Oecologia

, Volume 129, Issue 1, pp 125–132

Soil nitrogen form and plant nitrogen uptake along a boreal forest productivity gradient

Authors

  • Annika Nordin
    • Department of Forest Genetics and Plant Physiology, Swedish University of Agricultural Sciences, 901 83 Umeå, Sweden
  • Peter Högberg
    • Section of Forest Soils, Department of Forest Ecology, Swedish University of Agricultural Sciences, 901 83 Umeå, Sweden
  • Torgny Näsholm
    • Department of Forest Genetics and Plant Physiology, Swedish University of Agricultural Sciences, 901 83 Umeå, Sweden

DOI: 10.1007/s004420100698

Cite this article as:
Nordin, A., Högberg, P. & Näsholm, T. Oecologia (2001) 129: 125. doi:10.1007/s004420100698

Abstract.

We present results from a study of soil solution concentrations of ammonium (NH4+), nitrate (NO3), and amino acid N over one growing season along a local 90-m-long plant productivity gradient in a boreal forest. Three forest types are found along the gradient: an ericaceous dwarf-shrub type between 0 and 40 m, a low-herb type between 40 and 80 m, and a tall-herb type at 90 m. Soil sampling of the mor layer was performed in June, July, August and October in the three forest types. In addition, plant uptake of NH4+, NO3 and the amino acid glycine was investigated. A mixture of the three N forms was injected into the soil; one N form at a time was labeled with 15N, and in the case of glycine also with 13C. In the dwarf-shrub forest, where plant productivity was low, the soil N pool was strongly dominated by amino acid N. There, plants took up more NH4+ than NO3. Glycine uptake did not differ significantly from either NH4+ or NO3 uptake. Along the gradient, soil concentrations of NH4+ and NO3 increased, as did plant productivity. In the low-herb forest NH4+ comprised a major portion of the soil N pool, and plants took up more NH4+ than NO3 or glycine. In the tall-herb forest, NO3 was as abundant as NH4+, and together these two N forms dominated the soil N pool. Here, plants took up nearly equal amounts of NO3 and NH4+, and this uptake exceeded that of glycine severalfold. Apart from the overall preference for NH4+ that plants exhibited throughout the gradient, the results show a correlation between soil concentrations of amino acids and NO3 and plant preferences for these N forms.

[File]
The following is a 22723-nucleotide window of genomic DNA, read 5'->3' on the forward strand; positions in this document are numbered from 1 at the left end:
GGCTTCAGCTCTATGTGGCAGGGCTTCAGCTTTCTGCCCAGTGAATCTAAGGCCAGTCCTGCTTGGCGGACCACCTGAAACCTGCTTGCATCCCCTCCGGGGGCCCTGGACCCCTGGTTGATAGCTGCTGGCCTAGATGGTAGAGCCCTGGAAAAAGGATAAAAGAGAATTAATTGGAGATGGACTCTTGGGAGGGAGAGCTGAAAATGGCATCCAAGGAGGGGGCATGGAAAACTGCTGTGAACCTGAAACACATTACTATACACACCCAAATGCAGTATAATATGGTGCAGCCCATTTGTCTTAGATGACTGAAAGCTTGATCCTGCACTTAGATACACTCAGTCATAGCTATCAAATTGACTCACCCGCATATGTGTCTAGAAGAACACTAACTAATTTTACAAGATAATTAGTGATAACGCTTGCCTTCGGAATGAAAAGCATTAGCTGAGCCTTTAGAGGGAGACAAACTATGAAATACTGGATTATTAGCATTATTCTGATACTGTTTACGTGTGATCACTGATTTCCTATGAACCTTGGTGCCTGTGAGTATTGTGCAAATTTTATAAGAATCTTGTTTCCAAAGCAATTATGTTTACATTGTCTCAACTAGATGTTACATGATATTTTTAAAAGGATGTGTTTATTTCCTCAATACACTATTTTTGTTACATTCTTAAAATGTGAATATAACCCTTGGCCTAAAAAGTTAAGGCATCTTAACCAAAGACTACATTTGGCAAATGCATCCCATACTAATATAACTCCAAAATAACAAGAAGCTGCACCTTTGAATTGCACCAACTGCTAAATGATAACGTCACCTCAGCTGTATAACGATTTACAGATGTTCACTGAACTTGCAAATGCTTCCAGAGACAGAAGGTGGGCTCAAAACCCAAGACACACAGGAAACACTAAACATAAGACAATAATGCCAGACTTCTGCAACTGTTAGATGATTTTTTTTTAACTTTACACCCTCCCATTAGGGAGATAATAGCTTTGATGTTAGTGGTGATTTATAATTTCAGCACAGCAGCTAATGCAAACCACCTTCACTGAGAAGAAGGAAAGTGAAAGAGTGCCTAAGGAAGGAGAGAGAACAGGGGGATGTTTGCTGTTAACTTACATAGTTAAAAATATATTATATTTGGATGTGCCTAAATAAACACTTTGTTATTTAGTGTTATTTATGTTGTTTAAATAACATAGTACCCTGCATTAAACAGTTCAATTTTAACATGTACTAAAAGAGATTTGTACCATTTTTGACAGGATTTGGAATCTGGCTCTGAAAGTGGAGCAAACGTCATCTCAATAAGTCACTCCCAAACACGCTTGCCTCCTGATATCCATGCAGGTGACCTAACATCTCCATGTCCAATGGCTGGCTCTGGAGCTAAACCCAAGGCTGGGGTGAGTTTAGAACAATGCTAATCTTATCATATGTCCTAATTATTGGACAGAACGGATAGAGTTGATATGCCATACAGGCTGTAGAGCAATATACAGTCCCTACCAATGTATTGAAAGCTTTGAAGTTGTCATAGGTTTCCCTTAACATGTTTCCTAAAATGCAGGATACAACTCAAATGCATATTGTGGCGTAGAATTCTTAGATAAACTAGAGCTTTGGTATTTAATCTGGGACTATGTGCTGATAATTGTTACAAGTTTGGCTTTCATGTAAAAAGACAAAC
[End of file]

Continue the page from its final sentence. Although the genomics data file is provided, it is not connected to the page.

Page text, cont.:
Amino acids Ammonium Glycine Nitrate Nitrogen

Copyright information

© Springer-Verlag 2001